Under the current regulatory framework, Consob is responsible for placing IBIPs through banks and post offices, while IVASS is responsible for products distributed by insurance agents and brokers, as well as insurance companies. The contract execution, product governance and control (Product Oversight Governance) phases would take place under the supervision of IVASS.

Therefore, in light of the above division, the Insurance Arbitrator should similarly have jurisdiction over disputes concerning the placement of IBIPs by insurance agents and brokers.

Sustainability of the model

It is of fundamental importance to note the role that, for the sustainability of the new body, will be played by the aforementioned limits of competence by value of the AAS, but even more by the future implementing provisions of IVASS aimed at defining the subject and scope of disputes for which recourse to the insurance arbitrator is possible.

All these provisions will be included in order to avoid the large number of recourse that the AAS would otherwise not be able to handle. IVASS has estimated that no less than 5,000 recourses per year could come from the motor liability sector only.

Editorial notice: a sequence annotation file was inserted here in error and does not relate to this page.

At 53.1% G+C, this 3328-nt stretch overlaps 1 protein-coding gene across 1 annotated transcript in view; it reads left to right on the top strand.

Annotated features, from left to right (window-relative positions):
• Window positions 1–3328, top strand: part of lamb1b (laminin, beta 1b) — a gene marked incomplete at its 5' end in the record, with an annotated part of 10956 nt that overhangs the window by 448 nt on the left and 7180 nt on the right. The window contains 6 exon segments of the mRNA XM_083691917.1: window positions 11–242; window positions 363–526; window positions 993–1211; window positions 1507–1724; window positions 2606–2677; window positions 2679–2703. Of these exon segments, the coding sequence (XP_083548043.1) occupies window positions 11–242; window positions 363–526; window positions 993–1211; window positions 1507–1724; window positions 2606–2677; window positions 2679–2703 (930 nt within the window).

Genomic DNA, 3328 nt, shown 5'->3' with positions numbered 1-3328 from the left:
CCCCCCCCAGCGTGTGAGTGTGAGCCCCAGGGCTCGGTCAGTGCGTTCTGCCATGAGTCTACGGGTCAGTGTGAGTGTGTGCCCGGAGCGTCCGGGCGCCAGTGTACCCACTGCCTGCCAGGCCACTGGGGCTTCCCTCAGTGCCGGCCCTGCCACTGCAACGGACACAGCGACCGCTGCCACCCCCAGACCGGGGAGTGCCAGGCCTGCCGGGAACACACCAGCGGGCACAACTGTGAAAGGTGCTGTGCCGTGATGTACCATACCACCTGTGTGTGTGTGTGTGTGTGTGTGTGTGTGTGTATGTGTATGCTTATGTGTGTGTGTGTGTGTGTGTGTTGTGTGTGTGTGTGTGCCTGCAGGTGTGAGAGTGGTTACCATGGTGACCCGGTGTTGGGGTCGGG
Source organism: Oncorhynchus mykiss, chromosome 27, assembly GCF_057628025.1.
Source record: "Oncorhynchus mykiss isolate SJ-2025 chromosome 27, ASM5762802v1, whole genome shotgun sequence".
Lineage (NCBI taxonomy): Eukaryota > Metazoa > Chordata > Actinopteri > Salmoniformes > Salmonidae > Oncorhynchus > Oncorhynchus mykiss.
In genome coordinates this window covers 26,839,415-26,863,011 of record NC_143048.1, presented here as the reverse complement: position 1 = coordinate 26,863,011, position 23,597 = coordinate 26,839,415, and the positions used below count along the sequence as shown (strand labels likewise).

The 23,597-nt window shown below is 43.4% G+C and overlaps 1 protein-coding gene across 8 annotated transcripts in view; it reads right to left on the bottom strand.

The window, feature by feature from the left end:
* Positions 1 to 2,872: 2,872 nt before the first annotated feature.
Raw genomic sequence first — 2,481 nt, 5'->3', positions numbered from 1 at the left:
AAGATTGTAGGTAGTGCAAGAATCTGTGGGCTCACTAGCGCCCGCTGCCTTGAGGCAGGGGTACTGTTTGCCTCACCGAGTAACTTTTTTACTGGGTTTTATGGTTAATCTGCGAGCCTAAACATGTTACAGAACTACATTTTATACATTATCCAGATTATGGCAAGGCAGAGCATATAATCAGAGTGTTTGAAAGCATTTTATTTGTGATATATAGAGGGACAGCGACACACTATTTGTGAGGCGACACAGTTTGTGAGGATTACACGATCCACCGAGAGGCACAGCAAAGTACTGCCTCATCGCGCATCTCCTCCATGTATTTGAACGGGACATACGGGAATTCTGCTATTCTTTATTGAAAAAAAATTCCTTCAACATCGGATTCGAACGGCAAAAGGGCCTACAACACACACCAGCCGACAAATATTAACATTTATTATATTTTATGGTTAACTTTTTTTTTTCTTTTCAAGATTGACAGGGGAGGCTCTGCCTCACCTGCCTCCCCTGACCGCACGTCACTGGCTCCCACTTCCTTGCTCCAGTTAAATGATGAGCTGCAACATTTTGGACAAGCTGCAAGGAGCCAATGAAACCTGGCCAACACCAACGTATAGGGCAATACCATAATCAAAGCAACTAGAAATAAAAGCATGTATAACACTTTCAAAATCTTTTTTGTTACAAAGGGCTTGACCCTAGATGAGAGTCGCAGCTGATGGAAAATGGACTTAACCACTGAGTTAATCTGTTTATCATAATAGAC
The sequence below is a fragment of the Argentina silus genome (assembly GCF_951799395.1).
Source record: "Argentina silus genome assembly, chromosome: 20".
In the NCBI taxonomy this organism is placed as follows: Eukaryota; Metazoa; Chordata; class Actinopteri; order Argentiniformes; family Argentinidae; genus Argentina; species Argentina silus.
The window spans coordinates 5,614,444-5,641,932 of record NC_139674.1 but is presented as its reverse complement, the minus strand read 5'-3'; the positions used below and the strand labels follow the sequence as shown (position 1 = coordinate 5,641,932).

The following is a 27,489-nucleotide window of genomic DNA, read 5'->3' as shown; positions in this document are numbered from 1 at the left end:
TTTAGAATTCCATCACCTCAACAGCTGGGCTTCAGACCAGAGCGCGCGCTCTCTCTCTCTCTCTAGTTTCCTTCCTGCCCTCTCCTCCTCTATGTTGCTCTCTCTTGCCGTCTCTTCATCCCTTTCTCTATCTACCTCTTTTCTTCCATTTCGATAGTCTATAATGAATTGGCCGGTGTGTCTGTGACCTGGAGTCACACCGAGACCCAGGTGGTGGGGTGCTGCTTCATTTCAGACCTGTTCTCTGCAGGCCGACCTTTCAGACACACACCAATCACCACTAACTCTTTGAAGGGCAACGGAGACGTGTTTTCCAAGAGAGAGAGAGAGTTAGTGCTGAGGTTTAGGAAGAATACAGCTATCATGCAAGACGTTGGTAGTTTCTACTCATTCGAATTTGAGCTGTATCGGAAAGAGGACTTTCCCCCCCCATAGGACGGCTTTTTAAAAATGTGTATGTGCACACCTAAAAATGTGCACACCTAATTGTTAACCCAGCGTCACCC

Moreover, recourse to the Insurance Arbitrator will be equivalent to the prior experimentation of the alternative dispute resolutions in cases where they are a procedural condition for the exercise of legal action.

In conclusion, although the regulatory framework is still being defined, these will be some of the main features of the new body. As of today, the ministerial decree (of the Ministry of Economic Development), in agreement with the Ministry of Justice, is in the consultation phase with the main market and consumer associations. Once defined, the public consultation of the IVASS Implementing Regulation will follow. The Insurance Arbitrator system should therefore see the light of day, as mentioned, by the end of 2021.

Authors

Portrait of Nicolò  d'Elia
Nicolò d'Elia
Partner
Milan
Portrait of Laura Opilio
Laura Opilio
Partner
Rome
Lodovico Mazziotti di Celso
Junior Associate
Rome